listening to radio programs in Chinese. Even if you decide to put 1 language aside, once in a while you can
watch a TV show or movie in that language so you wouldn't lose it completely.

Edited by shk00design on 25 March 2015 at 6:09am

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Elexi
Senior Member
United Kingdom
Joined 4162 days ago

938 posts - 1837 votes 
Speaks: English*
Studies: French, German, Latin

 
 Message 36 of 37
25 March 2015 at 11:59am | IP Logged 
basica your 2 cents are worth a lot. Raising a bilingual child is not about them
absorbing by osmosis - input is a thing distinct from osmosis - as it requires the
child to actively participate, even if they don't answer back at first in the secondary
language.   In my personal experience and from observation from other parents who are
raising their child bilingually, the process by which you lost Serbian is exactly what
happens in many bilingual families. The parents begin with good intentions, but, as
Germans would say they are 'nicht consequent' and slip into speaking the dominant
language with the child because it is easier, causes less shouting, is considered
socially acceptable etc.

Bringing up a bilingual child is a relentless task - if one slips too much, one loses.
It means never condescending to the child's desire for you to speak to them in their
dominant language, making sure the child watches/listens to TV or audio books in the
secondary language as much as the dominant language, ignoring incorrect truisms from
teachers that it somehow slows the child down linguistically, and all the other
pressures to conform to the dominant language.

As shk00design says, it also means that reading, writing and grammar books have to be
used at a later stage - where I live all the French and Chinese children seem to go to
Saturday school from the age of 4 onward, although the Germans seem to think that once
a month is good enough (and then they just watch old Pippi Langstrumpf videos :-/)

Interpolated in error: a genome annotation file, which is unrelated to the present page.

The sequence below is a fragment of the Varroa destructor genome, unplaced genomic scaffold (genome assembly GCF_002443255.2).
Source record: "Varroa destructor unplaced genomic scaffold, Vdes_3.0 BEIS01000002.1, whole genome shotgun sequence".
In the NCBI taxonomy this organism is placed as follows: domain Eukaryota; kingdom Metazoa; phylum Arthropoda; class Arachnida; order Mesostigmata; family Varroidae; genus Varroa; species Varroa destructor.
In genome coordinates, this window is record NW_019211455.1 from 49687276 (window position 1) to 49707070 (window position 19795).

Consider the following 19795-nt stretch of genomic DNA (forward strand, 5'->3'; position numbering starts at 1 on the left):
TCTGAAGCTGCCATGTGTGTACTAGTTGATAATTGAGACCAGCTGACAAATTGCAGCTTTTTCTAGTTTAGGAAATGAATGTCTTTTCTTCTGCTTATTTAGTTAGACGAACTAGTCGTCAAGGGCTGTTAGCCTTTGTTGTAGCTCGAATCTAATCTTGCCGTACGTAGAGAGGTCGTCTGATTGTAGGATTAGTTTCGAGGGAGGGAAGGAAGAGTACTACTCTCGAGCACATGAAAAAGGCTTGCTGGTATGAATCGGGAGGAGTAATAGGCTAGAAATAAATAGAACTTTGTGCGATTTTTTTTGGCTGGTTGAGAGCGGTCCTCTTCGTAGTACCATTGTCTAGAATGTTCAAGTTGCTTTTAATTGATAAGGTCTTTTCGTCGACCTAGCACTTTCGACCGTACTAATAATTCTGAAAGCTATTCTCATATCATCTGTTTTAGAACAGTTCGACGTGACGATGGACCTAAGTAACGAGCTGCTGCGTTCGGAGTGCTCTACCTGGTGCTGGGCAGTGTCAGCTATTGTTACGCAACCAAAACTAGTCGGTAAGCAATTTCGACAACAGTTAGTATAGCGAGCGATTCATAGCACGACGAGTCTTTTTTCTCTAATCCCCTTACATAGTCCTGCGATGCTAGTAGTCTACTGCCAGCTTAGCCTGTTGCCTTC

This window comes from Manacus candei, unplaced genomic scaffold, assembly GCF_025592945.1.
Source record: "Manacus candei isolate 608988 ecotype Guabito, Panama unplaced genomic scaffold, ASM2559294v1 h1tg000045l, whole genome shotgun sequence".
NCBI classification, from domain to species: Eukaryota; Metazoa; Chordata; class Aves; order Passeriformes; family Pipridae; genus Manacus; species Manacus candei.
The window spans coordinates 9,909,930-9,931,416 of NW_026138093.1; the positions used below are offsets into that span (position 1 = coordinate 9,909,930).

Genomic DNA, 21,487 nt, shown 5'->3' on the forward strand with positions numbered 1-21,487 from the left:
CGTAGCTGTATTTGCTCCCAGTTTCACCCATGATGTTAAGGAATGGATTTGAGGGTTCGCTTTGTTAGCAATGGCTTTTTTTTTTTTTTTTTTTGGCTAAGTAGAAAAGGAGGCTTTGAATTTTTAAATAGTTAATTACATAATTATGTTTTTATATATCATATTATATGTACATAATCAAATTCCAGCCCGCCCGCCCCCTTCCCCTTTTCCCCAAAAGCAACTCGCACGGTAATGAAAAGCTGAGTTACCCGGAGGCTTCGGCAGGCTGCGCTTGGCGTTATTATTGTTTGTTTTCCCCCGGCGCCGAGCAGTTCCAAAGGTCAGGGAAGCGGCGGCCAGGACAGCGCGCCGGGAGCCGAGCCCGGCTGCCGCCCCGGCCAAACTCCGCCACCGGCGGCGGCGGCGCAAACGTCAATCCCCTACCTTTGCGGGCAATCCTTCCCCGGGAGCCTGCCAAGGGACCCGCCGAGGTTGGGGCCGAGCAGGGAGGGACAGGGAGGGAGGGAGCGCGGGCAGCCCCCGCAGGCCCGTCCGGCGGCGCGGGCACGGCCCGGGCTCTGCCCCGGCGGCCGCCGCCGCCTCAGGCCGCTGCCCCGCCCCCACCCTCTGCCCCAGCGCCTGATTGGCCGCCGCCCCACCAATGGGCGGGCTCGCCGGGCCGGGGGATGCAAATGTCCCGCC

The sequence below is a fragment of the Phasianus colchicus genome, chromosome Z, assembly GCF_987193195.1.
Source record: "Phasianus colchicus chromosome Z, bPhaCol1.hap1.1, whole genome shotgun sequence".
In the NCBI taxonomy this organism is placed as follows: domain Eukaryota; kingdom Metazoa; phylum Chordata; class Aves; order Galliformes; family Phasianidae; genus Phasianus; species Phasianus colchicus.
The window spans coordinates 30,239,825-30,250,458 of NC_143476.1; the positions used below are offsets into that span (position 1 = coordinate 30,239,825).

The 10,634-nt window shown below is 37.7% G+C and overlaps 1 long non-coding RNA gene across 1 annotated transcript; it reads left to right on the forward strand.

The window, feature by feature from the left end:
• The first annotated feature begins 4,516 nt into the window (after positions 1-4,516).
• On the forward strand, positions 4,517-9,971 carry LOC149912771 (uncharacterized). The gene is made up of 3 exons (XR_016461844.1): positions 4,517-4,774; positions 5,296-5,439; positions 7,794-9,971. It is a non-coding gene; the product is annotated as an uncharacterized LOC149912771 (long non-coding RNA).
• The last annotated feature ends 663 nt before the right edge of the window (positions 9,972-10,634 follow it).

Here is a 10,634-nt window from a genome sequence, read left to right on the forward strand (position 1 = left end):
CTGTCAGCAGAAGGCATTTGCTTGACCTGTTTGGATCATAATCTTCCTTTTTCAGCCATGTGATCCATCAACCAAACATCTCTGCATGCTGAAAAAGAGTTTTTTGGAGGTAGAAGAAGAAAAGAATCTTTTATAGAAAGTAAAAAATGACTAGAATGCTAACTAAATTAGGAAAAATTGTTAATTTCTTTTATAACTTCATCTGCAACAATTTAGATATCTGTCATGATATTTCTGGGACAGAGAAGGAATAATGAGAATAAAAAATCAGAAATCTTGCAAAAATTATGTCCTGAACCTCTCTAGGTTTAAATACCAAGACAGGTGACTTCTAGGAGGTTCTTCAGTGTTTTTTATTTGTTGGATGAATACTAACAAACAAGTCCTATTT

1 person has voted this message useful



cod2
Groupie
United Kingdom
Joined 3151 days ago

48 posts - 69 votes 

 
 Message 37 of 37
29 March 2015 at 12:06pm | IP Logged 
cod2 wrote:
We have raised our daughter to be
bilingual. We are Indians living in England and our
mother tongue is Bengali. The credit goes to my wife –
as I am extremely laid back about all this.

Our daughter is almost ten. She was born in England, so
her English is of course at native level. She speaks in
native-level Bengali but with a very faint accent. She
can read and write but those abilities are a little
behind her speech. Her grasp of the spoken language
is way ahead of Indian children (living in India) of
her age. She can have a serious conversation with any
adult and she can crack Bengali jokes.

My wife never speaks in English at home. When she was
younger, my daughter would often speak to my wife
in English, but my wife either wouldn’t answer, or
answer in Bengali. Rules were thus established.
Evenings are homework time. After my daughter finishes
her school homework, she does her Bengali
homework,using school books that my wife brings over
regularly from India…. Yes, my wife is very determined.

Although sometimes both I and my daughter resented my
wife’s single-minded focus, bordering on obsessiveness,
I now see the result and I am proud of what the girls
have achieved.

In the beginning expect the child to protest a lot.
Also expect them to mix up the two languages from time
to time – and leave the carers at the day-care totally
confused.

I speak to my daughter in both Bengali and English.

Hope this helps.


I forgot to mention one extremely important point. When
you start teaching a small child another language at
home, you have to make the lessons as fun as possible.
Otherwise it's simply not going to work. You are
limited only by your imagination.

I drew lots of cartoons to teach my daughter the
Bengali alphabet. Then when teaching sentence
construction, we let her form sentences with various
rude words and names of bodily functions (equivalents
of poo, wee-wee, snot and so on). We had an absolute
blast.

Edited by cod2 on 29 March 2015 at 12:10pm